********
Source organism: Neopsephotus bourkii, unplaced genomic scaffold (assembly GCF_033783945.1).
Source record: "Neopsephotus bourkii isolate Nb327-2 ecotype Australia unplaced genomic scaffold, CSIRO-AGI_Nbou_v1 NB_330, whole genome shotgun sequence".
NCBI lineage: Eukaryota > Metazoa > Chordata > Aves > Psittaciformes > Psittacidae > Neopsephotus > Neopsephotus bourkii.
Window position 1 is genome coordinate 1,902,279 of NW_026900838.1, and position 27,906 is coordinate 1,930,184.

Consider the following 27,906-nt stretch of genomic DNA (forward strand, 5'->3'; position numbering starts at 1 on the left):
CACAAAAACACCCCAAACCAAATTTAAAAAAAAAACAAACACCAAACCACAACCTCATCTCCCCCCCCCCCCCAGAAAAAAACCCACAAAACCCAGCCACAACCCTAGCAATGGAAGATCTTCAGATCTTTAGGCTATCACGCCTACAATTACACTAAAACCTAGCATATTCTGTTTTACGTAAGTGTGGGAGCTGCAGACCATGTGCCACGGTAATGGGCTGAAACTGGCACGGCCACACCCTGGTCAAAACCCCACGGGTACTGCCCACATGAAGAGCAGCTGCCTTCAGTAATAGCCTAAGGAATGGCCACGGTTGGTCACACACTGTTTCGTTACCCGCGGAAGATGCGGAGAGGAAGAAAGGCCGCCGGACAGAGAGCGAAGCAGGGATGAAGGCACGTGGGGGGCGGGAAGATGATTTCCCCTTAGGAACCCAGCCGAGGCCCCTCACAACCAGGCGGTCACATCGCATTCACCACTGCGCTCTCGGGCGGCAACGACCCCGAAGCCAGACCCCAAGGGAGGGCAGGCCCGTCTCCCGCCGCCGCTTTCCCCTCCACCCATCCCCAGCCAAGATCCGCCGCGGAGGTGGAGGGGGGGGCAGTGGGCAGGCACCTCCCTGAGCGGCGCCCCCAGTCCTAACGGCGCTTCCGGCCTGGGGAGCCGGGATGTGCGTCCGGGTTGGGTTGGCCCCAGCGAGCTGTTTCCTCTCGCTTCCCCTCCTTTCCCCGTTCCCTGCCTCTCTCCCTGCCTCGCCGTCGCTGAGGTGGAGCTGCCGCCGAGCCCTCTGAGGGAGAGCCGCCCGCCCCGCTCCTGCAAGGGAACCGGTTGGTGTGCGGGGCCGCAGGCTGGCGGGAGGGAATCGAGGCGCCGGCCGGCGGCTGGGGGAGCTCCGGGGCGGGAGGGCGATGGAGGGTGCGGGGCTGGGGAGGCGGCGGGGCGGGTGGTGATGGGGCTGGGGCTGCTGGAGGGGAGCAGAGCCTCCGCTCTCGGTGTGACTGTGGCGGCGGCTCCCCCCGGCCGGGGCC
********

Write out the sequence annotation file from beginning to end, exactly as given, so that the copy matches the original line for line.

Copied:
Source organism: Neopsephotus bourkii, unplaced genomic scaffold (assembly GCF_033783945.1).
Source record: "Neopsephotus bourkii isolate Nb327-2 ecotype Australia unplaced genomic scaffold, CSIRO-AGI_Nbou_v1 NB_330, whole genome shotgun sequence".
NCBI lineage: Eukaryota > Metazoa > Chordata > Aves > Psittaciformes > Psittacidae > Neopsephotus > Neopsephotus bourkii.
Window position 1 is genome coordinate 1,902,279 of NW_026900838.1, and position 27,906 is coordinate 1,930,184.

Consider the following 27,906-nt stretch of genomic DNA (forward strand, 5'->3'; position numbering starts at 1 on the left):
CACAAAAACACCCCAAACCAAATTTAAAAAAAAAACAAACACCAAACCACAACCTCATCTCCCCCCCCCCCCCAGAAAAAAACCCACAAAACCCAGCCACAACCCTAGCAATGGAAGATCTTCAGATCTTTAGGCTATCACGCCTACAATTACACTAAAACCTAGCATATTCTGTTTTACGTAAGTGTGGGAGCTGCAGACCATGTGCCACGGTAATGGGCTGAAACTGGCACGGCCACACCCTGGTCAAAACCCCACGGGTACTGCCCACATGAAGAGCAGCTGCCTTCAGTAATAGCCTAAGGAATGGCCACGGTTGGTCACACACTGTTTCGTTACCCGCGGAAGATGCGGAGAGGAAGAAAGGCCGCCGGACAGAGAGCGAAGCAGGGATGAAGGCACGTGGGGGGCGGGAAGATGATTTCCCCTTAGGAACCCAGCCGAGGCCCCTCACAACCAGGCGGTCACATCGCATTCACCACTGCGCTCTCGGGCGGCAACGACCCCGAAGCCAGACCCCAAGGGAGGGCAGGCCCGTCTCCCGCCGCCGCTTTCCCCTCCACCCATCCCCAGCCAAGATCCGCCGCGGAGGTGGAGGGGGGGGCAGTGGGCAGGCACCTCCCTGAGCGGCGCCCCCAGTCCTAACGGCGCTTCCGGCCTGGGGAGCCGGGATGTGCGTCCGGGTTGGGTTGGCCCCAGCGAGCTGTTTCCTCTCGCTTCCCCTCCTTTCCCCGTTCCCTGCCTCTCTCCCTGCCTCGCCGTCGCTGAGGTGGAGCTGCCGCCGAGCCCTCTGAGGGAGAGCCGCCCGCCCCGCTCCTGCAAGGGAACCGGTTGGTGTGCGGGGCCGCAGGCTGGCGGGAGGGAATCGAGGCGCCGGCCGGCGGCTGGGGGAGCTCCGGGGCGGGAGGGCGATGGAGGGTGCGGGGCTGGGGAGGCGGCGGGGCGGGTGGTGATGGGGCTGGGGCTGCTGGAGGGGAGCAGAGCCTCCGCTCTCGGTGTGACTGTGGCGGCGGCTCCCCCCGGCCGGGGCC